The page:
The Agile Manifesto spawned a revolution in software development almost 20 years ago and continues to change a generation of product developers. From the humble beginnings of 17 software development disrupters penning a manifesto in Park City UT to today’s scaled agile frameworks and a myriad of prescriptive methods, agile has taken over center stage from yesterday’s “waterfall” development approaches.
As with any cultural change (I’d argue that true agile is a culture), there’s been clashes of old school thinking and new school progressiveness…
Old school “staples” for software development included estimating, budgeting, on-time and on-budget project tracking, EVM, scope management, and measurement. Not only do some of these concepts strike panic in agile developers, some have even sparked new “anti-” movements (e.g., #noestimates.) More than once I’ve heard developers refer to “old school bean counters” and “out of touch C suite execs” when the words estimates or budgets are mentioned.
Yet as much as some agile creatives like to assert that estimates are futile (how can one estimate creativity?) and early failures are critical to innovation (it can take 3000 ideas to deliver the right one) – corporate America still runs on dollars and days (budgets and schedules.)
One way forward that has proven successful that satisfies the needs of executives (who want to know progress and early ROI) and also project teams (who are challenged to measure delivered business value) is called “Unit pricing.”
Here’s the approach:
Step 1: Revisit completed projects: Evaluate and measure past completed product releases: delivered software product size, team effort (person hours) to deliver the release, estimated rework (%), number of sprints, team size, cost.
Having such a historical basis for unit pricing is useful, however, publicly available databases such as the Development and Enhancement project repository (International Software Benchmarking Standards Group – ISBSG) can suffice if you don’t have your own historical data.
Step 2: Generate a high level “budget” for your new product delivery (release or project), by first guesstimating a “relative” size (ballpark) for how big could be the software. Some companies use a rudimentary t-shirt sizing scheme (xs, small, medium, large, xl, xxl, etc.) as a comparator.
This estimated size will be wrong from the get-go, but selecting a “ballpark size” gives you an upper limit of software size to guide the project. The overall budget is derived by taking your best guess of the size (in function points) and the applicable unit price in $/FP (as derived from the actual costs of similar past projects.)
Management will then approve the project (or release) based on this “guesstimated” size and budget, and the project begins. (Budget $ / size in function points provides an initial agreed upon rate of $/FP. This can be used as a payment mechanism and/or a gauge of project progress.)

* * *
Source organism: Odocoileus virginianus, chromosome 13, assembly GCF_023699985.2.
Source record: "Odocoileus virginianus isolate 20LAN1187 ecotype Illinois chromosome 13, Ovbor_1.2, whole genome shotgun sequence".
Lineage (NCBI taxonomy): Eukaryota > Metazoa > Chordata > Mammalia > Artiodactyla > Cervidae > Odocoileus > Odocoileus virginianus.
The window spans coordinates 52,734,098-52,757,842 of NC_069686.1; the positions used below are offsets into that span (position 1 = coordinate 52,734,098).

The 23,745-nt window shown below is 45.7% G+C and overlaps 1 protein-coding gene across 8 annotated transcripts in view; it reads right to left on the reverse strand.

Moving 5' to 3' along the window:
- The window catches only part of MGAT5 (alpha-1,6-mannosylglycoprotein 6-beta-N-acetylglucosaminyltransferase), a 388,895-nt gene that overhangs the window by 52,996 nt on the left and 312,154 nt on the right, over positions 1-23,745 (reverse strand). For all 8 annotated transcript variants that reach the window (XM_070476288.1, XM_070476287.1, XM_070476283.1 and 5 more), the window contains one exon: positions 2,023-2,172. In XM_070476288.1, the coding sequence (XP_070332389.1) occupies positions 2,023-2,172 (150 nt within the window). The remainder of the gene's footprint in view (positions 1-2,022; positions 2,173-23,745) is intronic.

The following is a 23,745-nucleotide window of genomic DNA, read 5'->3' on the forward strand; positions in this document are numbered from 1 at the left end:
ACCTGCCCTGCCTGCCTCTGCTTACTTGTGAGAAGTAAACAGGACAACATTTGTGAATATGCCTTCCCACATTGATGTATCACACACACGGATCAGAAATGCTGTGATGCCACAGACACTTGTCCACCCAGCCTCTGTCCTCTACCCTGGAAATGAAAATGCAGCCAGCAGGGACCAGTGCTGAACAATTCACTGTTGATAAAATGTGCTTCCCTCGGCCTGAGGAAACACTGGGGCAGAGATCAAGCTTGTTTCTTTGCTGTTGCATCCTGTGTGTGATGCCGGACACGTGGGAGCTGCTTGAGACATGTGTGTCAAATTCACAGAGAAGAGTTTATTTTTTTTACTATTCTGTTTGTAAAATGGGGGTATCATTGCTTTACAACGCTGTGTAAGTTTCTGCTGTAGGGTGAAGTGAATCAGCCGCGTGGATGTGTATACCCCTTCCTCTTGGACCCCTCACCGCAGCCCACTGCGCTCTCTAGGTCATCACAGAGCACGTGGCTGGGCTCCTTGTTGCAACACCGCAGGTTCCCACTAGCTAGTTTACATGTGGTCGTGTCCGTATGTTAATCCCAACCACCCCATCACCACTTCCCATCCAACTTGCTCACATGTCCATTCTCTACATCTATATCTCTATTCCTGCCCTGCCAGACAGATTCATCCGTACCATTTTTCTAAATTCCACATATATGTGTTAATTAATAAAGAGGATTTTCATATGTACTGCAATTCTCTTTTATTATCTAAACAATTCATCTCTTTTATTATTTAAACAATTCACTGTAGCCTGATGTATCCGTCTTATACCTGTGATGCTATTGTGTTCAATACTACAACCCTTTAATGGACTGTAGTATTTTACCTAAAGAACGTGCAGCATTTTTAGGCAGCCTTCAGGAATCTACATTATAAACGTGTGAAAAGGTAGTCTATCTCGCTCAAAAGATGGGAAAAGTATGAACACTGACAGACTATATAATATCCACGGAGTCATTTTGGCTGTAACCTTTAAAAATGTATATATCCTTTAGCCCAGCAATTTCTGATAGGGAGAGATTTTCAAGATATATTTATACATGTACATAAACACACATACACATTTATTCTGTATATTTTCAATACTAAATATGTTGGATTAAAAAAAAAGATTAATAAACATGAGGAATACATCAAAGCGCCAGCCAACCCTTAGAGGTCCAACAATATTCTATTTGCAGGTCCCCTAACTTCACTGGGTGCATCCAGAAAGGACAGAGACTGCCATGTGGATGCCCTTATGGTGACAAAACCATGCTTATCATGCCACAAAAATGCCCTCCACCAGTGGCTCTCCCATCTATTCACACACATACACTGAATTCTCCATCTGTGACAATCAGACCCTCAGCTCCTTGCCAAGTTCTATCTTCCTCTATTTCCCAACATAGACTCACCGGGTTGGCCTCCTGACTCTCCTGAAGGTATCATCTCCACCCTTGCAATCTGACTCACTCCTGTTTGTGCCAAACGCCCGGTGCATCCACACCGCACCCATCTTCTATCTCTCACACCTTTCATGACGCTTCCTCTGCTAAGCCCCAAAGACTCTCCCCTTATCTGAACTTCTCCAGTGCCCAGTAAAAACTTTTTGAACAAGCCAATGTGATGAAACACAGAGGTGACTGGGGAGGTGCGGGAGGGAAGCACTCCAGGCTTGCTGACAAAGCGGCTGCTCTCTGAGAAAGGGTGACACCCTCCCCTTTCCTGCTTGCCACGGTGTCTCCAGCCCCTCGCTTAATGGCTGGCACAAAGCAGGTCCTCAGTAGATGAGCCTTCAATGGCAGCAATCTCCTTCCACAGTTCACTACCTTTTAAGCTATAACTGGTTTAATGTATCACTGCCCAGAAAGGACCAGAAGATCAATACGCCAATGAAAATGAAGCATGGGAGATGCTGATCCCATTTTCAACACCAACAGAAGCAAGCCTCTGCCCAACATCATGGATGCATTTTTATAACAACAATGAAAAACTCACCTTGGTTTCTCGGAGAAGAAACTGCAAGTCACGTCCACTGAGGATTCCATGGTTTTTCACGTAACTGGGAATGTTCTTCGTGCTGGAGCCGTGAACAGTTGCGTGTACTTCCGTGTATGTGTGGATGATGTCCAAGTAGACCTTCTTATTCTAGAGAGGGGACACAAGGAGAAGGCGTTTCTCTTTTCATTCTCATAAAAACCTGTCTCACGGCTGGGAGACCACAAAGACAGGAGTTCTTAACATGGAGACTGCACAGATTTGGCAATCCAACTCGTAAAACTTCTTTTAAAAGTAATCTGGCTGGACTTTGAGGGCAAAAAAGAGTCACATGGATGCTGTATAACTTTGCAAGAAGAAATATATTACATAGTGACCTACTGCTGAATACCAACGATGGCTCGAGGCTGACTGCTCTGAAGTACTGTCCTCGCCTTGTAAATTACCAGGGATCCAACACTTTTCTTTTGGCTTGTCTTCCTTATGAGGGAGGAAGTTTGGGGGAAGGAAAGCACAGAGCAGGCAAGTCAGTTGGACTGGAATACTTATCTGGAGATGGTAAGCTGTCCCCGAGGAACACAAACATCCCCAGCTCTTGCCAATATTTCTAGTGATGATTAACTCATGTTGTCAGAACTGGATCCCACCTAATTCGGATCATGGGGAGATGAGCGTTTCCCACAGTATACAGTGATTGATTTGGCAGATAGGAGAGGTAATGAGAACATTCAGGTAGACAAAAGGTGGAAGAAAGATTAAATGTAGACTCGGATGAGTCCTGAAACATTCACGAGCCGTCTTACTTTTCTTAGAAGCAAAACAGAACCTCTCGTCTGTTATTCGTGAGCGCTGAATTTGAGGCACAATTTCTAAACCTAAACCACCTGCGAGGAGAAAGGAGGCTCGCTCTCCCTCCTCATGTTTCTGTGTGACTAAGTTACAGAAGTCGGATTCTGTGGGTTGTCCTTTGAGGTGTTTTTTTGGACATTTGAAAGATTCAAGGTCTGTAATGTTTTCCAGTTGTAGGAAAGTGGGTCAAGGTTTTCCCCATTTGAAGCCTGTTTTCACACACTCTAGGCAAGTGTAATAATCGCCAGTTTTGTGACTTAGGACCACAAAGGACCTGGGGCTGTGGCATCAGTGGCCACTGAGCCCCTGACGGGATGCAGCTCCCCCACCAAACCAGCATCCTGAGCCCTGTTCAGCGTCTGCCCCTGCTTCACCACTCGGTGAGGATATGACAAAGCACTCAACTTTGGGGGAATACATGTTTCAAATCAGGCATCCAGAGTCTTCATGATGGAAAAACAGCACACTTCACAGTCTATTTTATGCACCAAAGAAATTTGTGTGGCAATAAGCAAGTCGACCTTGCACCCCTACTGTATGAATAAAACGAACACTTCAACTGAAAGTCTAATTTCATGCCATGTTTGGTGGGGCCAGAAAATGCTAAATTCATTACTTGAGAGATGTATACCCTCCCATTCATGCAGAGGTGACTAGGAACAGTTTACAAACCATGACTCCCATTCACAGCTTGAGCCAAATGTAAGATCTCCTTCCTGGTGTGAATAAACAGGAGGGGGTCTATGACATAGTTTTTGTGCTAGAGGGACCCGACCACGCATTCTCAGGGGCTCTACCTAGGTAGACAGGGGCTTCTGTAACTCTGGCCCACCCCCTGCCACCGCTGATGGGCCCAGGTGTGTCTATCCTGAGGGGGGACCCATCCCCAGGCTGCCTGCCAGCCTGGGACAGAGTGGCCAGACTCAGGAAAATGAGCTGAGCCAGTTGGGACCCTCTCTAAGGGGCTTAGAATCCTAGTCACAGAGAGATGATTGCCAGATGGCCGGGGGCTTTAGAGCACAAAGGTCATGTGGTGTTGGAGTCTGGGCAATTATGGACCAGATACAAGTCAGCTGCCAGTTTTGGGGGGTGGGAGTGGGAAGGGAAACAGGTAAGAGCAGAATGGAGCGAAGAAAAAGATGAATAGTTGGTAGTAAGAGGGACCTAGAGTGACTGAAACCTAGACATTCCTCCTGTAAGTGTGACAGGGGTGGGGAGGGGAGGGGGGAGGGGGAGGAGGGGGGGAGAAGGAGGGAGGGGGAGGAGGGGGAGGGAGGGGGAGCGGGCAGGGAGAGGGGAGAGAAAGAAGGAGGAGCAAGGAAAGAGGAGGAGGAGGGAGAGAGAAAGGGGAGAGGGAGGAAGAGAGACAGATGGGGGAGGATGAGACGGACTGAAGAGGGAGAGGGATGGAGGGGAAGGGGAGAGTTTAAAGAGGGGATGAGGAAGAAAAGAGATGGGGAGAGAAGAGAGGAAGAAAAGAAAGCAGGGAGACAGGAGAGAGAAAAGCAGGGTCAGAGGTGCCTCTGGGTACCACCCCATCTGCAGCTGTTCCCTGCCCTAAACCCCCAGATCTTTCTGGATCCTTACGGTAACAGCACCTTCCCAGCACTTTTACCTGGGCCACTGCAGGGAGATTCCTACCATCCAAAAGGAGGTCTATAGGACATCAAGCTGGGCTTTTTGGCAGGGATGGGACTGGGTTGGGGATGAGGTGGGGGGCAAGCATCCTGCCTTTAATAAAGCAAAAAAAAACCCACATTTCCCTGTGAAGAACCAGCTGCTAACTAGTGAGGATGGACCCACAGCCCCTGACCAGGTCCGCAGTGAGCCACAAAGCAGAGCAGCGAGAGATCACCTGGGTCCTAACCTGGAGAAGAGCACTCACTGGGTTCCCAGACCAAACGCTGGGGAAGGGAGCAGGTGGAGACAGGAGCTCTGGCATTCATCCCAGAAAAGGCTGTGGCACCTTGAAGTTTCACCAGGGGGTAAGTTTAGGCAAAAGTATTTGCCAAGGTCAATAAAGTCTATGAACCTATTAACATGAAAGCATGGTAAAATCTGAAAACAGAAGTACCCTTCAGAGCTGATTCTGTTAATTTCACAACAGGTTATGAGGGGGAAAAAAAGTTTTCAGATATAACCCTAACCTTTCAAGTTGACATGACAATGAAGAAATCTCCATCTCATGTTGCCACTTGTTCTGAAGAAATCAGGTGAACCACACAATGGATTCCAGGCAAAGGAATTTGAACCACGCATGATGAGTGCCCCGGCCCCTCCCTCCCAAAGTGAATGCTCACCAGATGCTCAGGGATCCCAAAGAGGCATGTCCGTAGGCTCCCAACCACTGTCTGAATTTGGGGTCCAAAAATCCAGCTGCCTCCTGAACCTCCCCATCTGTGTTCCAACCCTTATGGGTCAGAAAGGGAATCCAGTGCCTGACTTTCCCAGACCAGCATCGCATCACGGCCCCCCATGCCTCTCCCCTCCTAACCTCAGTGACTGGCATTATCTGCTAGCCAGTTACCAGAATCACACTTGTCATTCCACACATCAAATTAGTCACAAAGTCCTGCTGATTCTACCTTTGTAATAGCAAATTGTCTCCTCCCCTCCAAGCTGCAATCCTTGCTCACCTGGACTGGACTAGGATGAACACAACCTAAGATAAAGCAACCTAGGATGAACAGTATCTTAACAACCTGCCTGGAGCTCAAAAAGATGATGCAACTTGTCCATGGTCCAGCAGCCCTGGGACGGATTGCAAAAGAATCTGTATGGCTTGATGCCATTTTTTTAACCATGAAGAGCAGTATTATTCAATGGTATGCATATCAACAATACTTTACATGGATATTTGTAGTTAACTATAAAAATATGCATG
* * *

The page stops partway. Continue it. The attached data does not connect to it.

Step 3: Given the “bucket” of project money and an assumed, not to exceed (maximum) product size, you’ve got the unit pricing that you’ll use when bits of software are delivered.
Step 4: The scope of the project is the product backlog as defined by the product owner /customer. (Note that the size of the product backlog is unknown at this point, however, as user stories are completed, they will be sized and recorded along with the sprint they were part of. At the end of the project, the size of the completed user stories will be known.)
Step 5: As bits of software are delivered, they are sized (in FP.) The cost is calculated as the budgeted unit pricing * FP) – and both the size and cost are recorded for the delivery. Costs are tallied and subtracted from the original budget. If a product backlog item is returned to the backlog at the end of a sprint (partial completion), there is no measurement of its size or cost.
Step 6: During the project, the team gets to focus on product development and delivery rather than estimates. However, at any point in time, team members and executives can get a glimpse of where the project is at by looking at the delivery sizes and costs to date, and gauge how muchprogress is being made. Creating product burndown charts (costs expended to date out of the original budget amount) and depicting the growing product size can be done quickly and easily.
The agile teams stay focused on being creative and developing product. At the same time, executives have their progress reporting (delivered size, budget spent to date, remaining budget.) This is a modified approach that follows concepts outlined in the Finnish Software Measurement Association (FiSMA) northernSCOPE method (www.fisma.fi.)
What do you think? Would unit pricing and progress tracking be a way forward for your agile projects?
Comments, brickbats (an old school word for criticism), ideas welcome.